Top Executives Less Optimistic About Economy

Staff report

Chief executives aren’t feeling too confident about the U.S. economy, according to a report issued this morning. The Chief Executives’ Confidence Measure, which fell to 50 during the second quarter, continued to fall to 44 in the third quarter, reports the Washington, D.C.-based Conference Board in its latest survey of CEOs. A reading of more than 50 points reflects more positive than negative responses.

The survey includes about 100 business leaders in a wide range of industries. This is the first time the measure has dipped below 50 in nearly five years, when it was at 40 in the final quarter of 2001.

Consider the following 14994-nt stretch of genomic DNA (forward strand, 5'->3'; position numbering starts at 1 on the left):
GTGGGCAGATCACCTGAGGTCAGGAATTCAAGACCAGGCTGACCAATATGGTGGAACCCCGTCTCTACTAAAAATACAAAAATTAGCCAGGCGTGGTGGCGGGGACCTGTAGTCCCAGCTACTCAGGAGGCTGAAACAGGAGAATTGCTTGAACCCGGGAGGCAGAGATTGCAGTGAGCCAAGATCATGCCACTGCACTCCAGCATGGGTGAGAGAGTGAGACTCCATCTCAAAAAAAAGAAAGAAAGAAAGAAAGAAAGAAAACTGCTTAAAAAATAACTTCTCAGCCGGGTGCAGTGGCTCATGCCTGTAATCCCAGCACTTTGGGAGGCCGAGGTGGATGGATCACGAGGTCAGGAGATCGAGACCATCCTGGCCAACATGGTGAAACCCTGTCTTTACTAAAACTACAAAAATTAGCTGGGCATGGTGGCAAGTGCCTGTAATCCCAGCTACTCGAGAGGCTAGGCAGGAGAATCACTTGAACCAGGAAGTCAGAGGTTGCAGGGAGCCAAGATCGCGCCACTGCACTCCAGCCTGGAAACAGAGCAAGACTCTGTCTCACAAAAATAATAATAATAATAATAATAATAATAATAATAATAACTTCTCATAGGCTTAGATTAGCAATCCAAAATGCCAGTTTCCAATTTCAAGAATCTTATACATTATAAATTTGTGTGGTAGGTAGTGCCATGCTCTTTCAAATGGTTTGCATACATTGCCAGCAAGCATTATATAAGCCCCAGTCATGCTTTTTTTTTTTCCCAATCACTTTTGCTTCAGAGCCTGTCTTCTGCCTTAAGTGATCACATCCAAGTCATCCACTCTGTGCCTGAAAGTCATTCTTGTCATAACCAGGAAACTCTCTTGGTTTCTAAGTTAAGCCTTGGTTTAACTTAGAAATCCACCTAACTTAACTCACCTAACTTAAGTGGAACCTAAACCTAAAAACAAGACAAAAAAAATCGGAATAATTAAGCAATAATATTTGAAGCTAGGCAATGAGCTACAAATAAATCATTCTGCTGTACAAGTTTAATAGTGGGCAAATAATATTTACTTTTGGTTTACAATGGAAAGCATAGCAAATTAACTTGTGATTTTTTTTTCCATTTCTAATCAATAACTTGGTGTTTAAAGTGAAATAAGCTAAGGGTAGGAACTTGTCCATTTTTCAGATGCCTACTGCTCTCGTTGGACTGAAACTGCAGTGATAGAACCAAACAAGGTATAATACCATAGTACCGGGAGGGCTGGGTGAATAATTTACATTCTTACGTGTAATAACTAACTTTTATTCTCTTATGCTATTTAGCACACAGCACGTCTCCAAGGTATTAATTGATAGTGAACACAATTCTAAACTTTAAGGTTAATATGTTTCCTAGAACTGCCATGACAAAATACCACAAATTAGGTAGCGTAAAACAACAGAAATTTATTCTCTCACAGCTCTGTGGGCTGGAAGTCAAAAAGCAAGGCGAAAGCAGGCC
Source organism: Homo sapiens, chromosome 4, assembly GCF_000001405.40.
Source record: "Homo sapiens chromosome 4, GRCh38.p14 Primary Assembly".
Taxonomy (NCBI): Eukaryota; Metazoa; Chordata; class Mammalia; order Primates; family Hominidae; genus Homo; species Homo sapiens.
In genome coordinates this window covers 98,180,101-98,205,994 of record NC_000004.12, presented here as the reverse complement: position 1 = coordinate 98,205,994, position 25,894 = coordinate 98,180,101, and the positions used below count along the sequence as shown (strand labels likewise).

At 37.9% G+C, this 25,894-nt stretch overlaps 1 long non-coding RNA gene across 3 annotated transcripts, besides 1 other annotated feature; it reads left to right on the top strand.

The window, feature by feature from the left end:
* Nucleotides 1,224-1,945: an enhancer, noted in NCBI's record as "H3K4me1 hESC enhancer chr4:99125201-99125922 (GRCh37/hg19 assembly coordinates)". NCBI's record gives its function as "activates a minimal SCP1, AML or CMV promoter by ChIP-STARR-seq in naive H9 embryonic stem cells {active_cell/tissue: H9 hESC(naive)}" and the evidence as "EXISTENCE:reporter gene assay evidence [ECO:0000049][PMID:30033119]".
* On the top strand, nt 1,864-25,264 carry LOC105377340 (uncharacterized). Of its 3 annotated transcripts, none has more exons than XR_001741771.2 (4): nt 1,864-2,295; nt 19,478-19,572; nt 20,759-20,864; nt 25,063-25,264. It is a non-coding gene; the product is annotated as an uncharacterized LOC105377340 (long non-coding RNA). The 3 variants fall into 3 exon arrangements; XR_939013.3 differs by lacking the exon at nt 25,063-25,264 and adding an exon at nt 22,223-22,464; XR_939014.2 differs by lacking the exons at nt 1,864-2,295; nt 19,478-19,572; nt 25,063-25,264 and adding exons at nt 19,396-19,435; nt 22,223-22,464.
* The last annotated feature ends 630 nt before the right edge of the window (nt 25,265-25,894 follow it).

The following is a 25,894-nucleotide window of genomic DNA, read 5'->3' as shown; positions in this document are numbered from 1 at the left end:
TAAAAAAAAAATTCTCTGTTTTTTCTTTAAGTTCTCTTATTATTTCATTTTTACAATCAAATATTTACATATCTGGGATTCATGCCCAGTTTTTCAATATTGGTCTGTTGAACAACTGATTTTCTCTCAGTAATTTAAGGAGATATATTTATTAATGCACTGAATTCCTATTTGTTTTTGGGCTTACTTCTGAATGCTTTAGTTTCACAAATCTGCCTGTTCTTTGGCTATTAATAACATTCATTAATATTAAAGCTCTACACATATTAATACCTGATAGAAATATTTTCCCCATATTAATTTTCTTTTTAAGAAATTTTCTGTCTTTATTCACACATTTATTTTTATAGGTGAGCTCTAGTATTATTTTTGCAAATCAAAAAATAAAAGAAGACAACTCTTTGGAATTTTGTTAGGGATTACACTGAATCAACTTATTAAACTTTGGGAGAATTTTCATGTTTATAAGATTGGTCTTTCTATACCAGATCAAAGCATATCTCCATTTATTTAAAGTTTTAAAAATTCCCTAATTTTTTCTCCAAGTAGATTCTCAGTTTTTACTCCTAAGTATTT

“The lack of confidence expressed by CEOs is a result of the recent slowdown in economic growth, combined with expectations that this lackluster pace of growth will carry over into the beginning months of 2007,” says Lynn Franco, director of The Conference Board Consumer Research Center.

CEOs’ assessment of current conditions weakened further in the third quarter. Now, only 16% of CEOs claim the current economic environment is better, down from about 27% in the second quarter. In assessing their own industries, business leaders were less upbeat. Approximately 28% say conditions are better versus 40% during the last quarter.

CFOs are also less optimistic about the short-term outlook. Now, only 16% of business leaders expect economic conditions to improve in the coming months, down from 21% last quarter. Expectations for their own industries were also less positive, with 20% anticipating improvement, down from 31% last quarter.